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About this Poem 

From The Works of Edgar Allan Poe in Five Volumes: The Raven Edition (P.F. Collier, 1902)

 

A Valentine

     For her this rhyme is penned, whose luminous eyes,
         Brightly expressive as the twins of Loeda,
     Shall find her own sweet name, that, nestling lies
         Upon the page, enwrapped from every reader.
     Search narrowly the lines!—they hold a treasure
         Divine—a talisman—an amulet
     That must be worn at heart. Search well the measure—
         The words—the syllables! Do not forget
     The trivialest point, or you may lose your labor!
         And yet there is in this no Gordian knot

     Which one might not undo without a sabre,
         If one could merely comprehend the plot.
     Enwritten upon the leaf where now are peering
         Eyes scintillating soul, there lie perdus
     Three eloquent words oft uttered in the hearing
         Of poets, by poets—as the name is a poet’s, too.
     Its letters, although naturally lying
         Like the knight Pinto—Mendez Ferdinando—
     Still form a synonym for Truth—Cease trying!
         You will not read the riddle, though you do the best you can do.

This poem is in the public domain.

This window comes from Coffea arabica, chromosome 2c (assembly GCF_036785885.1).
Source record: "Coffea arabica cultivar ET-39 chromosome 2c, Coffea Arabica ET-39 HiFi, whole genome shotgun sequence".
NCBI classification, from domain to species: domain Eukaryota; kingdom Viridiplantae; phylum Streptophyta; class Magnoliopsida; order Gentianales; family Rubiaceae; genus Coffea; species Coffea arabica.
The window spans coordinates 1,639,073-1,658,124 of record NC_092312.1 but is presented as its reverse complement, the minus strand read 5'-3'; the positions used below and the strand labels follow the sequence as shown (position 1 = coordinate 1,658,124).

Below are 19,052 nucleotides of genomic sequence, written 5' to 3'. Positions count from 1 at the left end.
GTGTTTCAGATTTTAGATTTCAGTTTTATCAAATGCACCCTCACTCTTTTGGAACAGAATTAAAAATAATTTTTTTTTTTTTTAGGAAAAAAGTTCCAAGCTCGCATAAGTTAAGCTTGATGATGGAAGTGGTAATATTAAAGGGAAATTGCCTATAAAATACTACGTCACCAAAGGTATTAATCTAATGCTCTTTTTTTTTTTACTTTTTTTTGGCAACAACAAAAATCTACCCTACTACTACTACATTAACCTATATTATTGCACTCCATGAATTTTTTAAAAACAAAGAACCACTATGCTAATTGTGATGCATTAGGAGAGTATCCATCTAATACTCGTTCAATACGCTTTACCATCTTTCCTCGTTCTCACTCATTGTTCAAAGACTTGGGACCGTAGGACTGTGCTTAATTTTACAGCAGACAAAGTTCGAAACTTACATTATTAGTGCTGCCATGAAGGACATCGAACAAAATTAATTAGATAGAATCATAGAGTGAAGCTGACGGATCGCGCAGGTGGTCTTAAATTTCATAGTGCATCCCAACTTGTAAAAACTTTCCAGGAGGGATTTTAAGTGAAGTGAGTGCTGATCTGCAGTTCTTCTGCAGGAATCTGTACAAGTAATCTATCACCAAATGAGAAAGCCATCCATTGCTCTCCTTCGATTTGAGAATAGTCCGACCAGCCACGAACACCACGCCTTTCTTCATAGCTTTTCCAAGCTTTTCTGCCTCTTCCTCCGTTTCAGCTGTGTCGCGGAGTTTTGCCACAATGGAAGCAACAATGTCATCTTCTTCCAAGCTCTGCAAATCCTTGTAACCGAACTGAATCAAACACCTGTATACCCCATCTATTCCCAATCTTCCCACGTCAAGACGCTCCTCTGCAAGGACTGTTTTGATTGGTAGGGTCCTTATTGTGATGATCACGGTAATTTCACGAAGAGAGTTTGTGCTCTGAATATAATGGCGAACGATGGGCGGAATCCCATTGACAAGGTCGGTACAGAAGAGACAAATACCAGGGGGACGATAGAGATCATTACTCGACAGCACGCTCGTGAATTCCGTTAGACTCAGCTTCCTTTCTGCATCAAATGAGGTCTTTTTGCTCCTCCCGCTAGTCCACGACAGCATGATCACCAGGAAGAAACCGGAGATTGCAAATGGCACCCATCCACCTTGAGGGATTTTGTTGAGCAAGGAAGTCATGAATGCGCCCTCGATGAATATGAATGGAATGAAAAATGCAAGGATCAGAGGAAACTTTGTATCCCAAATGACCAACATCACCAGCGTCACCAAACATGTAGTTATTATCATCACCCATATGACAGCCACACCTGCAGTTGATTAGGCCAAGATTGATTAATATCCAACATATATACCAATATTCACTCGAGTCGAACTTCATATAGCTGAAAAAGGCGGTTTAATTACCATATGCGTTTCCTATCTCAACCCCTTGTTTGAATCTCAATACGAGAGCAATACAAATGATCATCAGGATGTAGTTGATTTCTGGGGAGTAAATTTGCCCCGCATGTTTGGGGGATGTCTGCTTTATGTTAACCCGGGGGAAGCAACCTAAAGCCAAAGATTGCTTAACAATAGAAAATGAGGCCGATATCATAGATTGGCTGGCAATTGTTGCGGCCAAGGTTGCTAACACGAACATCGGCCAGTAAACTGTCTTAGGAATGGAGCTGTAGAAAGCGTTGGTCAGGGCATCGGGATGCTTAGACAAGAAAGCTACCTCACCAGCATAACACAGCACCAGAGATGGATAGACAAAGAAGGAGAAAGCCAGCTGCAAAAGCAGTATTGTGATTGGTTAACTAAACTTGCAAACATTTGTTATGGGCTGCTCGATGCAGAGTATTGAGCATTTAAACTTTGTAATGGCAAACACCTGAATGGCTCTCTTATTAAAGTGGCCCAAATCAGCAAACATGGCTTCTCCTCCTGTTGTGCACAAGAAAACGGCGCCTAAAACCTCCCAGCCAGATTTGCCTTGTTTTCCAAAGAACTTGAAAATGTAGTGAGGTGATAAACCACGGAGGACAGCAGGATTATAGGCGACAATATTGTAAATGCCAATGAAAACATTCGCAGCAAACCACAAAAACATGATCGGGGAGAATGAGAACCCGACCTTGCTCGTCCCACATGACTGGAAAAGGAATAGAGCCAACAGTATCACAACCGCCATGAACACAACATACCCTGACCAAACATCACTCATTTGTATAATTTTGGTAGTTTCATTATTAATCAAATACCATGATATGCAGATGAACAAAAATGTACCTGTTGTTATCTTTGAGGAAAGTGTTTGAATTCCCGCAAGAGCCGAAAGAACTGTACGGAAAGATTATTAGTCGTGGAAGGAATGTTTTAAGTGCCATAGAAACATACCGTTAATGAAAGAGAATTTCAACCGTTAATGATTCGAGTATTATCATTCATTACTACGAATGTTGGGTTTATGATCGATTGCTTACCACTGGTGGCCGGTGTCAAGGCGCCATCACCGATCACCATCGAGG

This poem is in the public domain. 

Edgar Allan Poe

Edgar Allan Poe

Born in 1809, Edgar Allan Poe had a profound impact on American and international literature as an editor, poet, and critic.

by this poet

poem
     Dim vales—and shadowy floods—
     And cloudy-looking woods,
     Whose forms we can’t discover
     For the tears that drip all over
     Huge moons there wax and wane—
     Again—again—again—
     Every moment of the night—
     Forever changing places
poem
 Fair river! in thy bright, clear flow
         Of crystal, wandering water,
     Thou art an emblem of the glow
             Of beauty—the unhidden heart—
             The playful maziness of art
     In old Alberto’s daughter;

     But when within thy wave she looks—
             Which glistens then, and
poem
     Of all who hail thy presence as the morning—
     Of all to whom thine absence is the night—
     The blotting utterly from out high heaven
     The sacred sun—of all who, weeping, bless thee
     Hourly for hope—for life—ah! above all,
     For the resurrection of deep-buried